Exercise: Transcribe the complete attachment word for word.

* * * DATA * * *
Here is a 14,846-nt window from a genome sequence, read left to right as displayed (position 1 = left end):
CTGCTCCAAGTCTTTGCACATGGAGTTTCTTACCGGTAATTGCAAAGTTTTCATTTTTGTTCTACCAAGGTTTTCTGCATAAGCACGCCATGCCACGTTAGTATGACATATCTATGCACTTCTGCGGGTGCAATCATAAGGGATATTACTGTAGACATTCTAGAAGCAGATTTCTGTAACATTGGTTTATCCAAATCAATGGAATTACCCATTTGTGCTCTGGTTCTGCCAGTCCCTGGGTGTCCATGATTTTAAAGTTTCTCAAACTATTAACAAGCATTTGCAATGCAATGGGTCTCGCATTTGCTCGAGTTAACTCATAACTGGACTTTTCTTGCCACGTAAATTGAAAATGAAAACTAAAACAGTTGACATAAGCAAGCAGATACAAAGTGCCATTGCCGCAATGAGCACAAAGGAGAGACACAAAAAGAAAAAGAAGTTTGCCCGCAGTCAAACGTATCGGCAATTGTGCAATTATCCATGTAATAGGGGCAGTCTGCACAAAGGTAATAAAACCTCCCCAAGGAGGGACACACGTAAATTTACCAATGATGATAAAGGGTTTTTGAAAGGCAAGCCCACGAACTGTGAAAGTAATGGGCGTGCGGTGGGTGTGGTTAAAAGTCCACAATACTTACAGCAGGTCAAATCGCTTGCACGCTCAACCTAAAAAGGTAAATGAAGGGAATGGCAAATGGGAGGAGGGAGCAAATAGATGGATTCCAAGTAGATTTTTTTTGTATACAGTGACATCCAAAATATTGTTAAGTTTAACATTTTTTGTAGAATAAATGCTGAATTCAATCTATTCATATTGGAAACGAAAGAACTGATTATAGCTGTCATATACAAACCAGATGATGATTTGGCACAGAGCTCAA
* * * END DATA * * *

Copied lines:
Here is a 14,846-nt window from a genome sequence, read left to right as displayed (position 1 = left end):
CTGCTCCAAGTCTTTGCACATGGAGTTTCTTACCGGTAATTGCAAAGTTTTCATTTTTGTTCTACCAAGGTTTTCTGCATAAGCACGCCATGCCACGTTAGTATGACATATCTATGCACTTCTGCGGGTGCAATCATAAGGGATATTACTGTAGACATTCTAGAAGCAGATTTCTGTAACATTGGTTTATCCAAATCAATGGAATTACCCATTTGTGCTCTGGTTCTGCCAGTCCCTGGGTGTCCATGATTTTAAAGTTTCTCAAACTATTAACAAGCATTTGCAATGCAATGGGTCTCGCATTTGCTCGAGTTAACTCATAACTGGACTTTTCTTGCCACGTAAATTGAAAATGAAAACTAAAACAGTTGACATAAGCAAGCAGATACAAAGTGCCATTGCCGCAATGAGCACAAAGGAGAGACACAAAAAGAAAAAGAAGTTTGCCCGCAGTCAAACGTATCGGCAATTGTGCAATTATCCATGTAATAGGGGCAGTCTGCACAAAGGTAATAAAACCTCCCCAAGGAGGGACACACGTAAATTTACCAATGATGATAAAGGGTTTTTGAAAGGCAAGCCCACGAACTGTGAAAGTAATGGGCGTGCGGTGGGTGTGGTTAAAAGTCCACAATACTTACAGCAGGTCAAATCGCTTGCACGCTCAACCTAAAAAGGTAAATGAAGGGAATGGCAAATGGGAGGAGGGAGCAAATAGATGGATTCCAAGTAGATTTTTTTTGTATACAGTGACATCCAAAATATTGTTAAGTTTAACATTTTTTGTAGAATAAATGCTGAATTCAATCTATTCATATTGGAAACGAAAGAACTGATTATAGCTGTCATATACAAACCAGATGATGATTTGGCACAGAGCTCAA